Aug 09, 2012

Taiwan: Investment Protection Pact With China

The signature of the pact between Taipei and Beijing marks the implementation of a steady political dialogue, despite China’s refusal to include human rights clause in the pact.

Below is an article published by Focus Taiwan:

The future review and enforcement of an investment protection pact between Taiwan and China is more important than focusing on its possible limitations, local scholars said before the deal was to be signed Thursday [9 August 2012].

The pact's significance is that both sides of the Taiwan Strait were able to reach the greatest consensus possible and commit to making adjustments as the agreement is carried out, said Chang Wu-yueh, director of Tamkang University's Graduate Institute of China Studies.

"Cross-strait affairs are characterized by the fact that no goal is achieved in just one shot," Chang said, adding that more emphasis should be put on how the text will be interpreted and enforced in practice.

The pact, which had been stalled for two years by seemingly irreconcilable differences, is also a political symbol of the ongoing exchanges between the two sides and serves as a foundation for further discussions, Chang said.

The pact will offer multiple channels through which Taiwanese investors in China can settle disputes and also includes provisions protecting their personal safety, but questions have arisen over some of the terms because they did not meet the standards Taiwan's Mainland Affairs Council (MAC) had hoped to achieve.

Taiwan wanted the deal to stipulate, for instance, that disputes can be settled by international arbitrators, but China rejected the idea fearing that such a clause would tacitly acknowledge Taiwan's sovereignty.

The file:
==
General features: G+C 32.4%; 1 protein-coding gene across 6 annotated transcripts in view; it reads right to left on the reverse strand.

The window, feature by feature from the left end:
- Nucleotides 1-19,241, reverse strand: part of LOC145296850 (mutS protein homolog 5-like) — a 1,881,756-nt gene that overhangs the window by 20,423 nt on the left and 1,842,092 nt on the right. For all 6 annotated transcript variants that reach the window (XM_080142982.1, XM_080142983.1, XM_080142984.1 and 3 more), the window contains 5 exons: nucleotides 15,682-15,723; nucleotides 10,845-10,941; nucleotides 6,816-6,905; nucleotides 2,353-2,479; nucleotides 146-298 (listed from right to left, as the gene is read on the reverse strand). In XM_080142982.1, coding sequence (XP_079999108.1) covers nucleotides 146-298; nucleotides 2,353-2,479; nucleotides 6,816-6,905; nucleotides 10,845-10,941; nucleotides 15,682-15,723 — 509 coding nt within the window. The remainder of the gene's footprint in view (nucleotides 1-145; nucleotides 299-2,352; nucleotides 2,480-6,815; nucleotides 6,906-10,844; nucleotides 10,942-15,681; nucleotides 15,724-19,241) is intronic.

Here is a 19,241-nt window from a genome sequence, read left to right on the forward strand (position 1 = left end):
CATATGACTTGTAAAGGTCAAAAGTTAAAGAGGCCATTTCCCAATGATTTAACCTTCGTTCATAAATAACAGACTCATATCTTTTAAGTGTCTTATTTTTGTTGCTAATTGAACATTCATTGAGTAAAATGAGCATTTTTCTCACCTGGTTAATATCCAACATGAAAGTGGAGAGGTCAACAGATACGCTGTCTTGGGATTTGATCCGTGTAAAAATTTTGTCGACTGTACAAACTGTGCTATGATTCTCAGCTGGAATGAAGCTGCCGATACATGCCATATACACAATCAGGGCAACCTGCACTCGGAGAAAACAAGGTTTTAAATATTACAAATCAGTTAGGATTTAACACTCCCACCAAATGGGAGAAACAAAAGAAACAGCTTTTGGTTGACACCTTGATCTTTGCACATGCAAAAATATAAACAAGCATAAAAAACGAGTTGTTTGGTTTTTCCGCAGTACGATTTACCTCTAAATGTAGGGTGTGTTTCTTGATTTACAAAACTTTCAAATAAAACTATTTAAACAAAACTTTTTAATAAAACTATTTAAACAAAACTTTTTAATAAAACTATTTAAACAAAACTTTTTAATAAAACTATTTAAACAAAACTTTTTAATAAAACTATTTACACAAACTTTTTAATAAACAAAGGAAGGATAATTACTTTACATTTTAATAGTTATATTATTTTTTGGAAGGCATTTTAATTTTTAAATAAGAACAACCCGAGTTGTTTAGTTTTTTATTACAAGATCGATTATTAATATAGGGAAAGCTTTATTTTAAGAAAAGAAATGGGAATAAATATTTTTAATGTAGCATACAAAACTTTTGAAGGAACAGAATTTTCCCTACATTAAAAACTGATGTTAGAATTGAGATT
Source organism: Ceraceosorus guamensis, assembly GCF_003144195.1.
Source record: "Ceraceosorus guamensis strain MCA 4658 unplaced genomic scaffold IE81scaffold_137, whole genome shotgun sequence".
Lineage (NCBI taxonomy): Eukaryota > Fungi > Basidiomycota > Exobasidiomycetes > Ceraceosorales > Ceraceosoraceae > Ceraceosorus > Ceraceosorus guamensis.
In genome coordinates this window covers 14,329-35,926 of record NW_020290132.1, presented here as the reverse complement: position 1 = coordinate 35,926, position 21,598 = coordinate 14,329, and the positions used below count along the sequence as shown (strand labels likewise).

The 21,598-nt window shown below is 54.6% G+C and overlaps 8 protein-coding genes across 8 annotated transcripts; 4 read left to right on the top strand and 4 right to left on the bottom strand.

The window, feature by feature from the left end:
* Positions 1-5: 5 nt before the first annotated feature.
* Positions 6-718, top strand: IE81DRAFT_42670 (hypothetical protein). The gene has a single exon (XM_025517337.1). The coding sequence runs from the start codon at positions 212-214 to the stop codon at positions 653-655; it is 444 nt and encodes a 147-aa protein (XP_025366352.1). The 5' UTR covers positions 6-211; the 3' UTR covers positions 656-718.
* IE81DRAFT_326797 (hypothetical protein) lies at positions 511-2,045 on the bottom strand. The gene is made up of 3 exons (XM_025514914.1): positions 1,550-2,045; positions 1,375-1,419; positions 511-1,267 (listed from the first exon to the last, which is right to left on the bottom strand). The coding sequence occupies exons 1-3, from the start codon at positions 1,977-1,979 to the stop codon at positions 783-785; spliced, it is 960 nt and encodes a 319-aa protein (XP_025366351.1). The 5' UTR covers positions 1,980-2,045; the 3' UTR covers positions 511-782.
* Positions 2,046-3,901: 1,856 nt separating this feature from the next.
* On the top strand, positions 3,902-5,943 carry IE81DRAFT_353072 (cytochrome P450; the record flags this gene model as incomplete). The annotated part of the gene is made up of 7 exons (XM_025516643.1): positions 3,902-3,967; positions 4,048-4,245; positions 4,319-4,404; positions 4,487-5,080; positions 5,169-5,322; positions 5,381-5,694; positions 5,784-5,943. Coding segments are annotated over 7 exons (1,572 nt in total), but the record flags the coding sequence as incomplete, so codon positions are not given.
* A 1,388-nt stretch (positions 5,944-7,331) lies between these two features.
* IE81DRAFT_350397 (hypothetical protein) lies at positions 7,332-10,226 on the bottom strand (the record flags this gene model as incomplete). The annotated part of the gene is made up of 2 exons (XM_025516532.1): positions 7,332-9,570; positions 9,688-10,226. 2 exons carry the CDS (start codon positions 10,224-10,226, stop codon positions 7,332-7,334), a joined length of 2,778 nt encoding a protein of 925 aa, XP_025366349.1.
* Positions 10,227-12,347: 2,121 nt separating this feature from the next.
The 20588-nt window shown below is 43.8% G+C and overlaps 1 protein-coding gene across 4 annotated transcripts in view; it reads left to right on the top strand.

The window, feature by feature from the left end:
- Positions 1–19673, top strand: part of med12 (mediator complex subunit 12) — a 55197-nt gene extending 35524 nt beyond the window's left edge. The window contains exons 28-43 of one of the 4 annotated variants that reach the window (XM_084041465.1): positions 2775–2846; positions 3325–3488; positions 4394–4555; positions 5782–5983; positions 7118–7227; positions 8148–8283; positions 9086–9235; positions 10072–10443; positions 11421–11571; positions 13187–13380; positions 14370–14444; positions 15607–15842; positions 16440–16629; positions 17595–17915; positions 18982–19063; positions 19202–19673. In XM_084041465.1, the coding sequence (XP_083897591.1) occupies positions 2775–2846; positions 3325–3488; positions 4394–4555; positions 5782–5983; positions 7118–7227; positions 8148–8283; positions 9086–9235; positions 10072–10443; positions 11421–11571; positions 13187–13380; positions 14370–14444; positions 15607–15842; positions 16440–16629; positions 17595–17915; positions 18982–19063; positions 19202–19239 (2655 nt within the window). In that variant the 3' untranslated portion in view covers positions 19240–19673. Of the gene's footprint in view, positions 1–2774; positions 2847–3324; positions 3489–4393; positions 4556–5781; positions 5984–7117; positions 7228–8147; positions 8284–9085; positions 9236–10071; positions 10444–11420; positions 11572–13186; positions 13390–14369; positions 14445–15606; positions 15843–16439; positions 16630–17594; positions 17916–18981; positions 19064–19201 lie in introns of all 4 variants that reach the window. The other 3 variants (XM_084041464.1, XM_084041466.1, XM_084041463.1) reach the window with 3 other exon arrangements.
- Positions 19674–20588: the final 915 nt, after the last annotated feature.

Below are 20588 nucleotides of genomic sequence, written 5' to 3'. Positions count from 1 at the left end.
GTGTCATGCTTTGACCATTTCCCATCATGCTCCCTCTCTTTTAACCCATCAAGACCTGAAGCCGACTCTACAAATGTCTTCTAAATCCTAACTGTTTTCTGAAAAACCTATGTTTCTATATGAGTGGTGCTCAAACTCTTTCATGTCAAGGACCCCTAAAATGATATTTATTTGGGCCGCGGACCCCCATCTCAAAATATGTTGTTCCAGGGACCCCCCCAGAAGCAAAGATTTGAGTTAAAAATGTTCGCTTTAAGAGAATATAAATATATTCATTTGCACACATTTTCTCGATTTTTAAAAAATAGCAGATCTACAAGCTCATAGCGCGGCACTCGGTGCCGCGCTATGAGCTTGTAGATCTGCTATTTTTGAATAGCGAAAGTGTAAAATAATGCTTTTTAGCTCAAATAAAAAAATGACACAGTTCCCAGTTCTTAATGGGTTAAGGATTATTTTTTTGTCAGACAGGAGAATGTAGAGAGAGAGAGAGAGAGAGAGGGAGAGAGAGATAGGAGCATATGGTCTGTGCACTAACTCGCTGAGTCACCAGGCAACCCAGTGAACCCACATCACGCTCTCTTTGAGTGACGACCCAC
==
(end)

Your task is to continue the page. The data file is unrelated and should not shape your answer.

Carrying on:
China claims the self-ruled island as part of its territory.

Taiwan also insisted on a clause that if a Taiwanese businessman were arrested in China, Chinese authorities would be required to notify the individual's family members of his or her whereabouts within 24 hours, without exception.

That also hit a snag, however, because China's newly amended criminal litigation law stipulates that authorities do not need to inform family members of arrests of suspects involved in national security and terrorist acts.

"I don't know what we can expect from this blank check. It's a shame to the country," said William Kao, president of the Victims of Investment In China Association.

Tung Chen-yuan, who served as the MAC's deputy head from 2006-2008 under a Democratic Progressive Party administration, argued, however, that the pact is at least a step forward in that the two sides were willing to put forth tangible commitments on the issues in writing.

"The text of the agreement looks OK to me. The question is if China is willing to honor its words," Tung said.

Chen Te-Sheng, a research fellow at National Chengchi University's Institute of International Relations, suggested that periodic reviews should be conducted to see if lingering disputes are being resolved under the new pact.

"That would hold the authorities accountable and tell us if the agreement is really working," he said.

The investment pact, along with a cross-strait customs cooperation agreement, will be signed on Thursday by Straits Exchange Foundation Chairman Chiang Pin-kung and his Chinese counterpart, Chen Yunlin, president of the Beijing-based Association for Relations across the Taiwan Straits.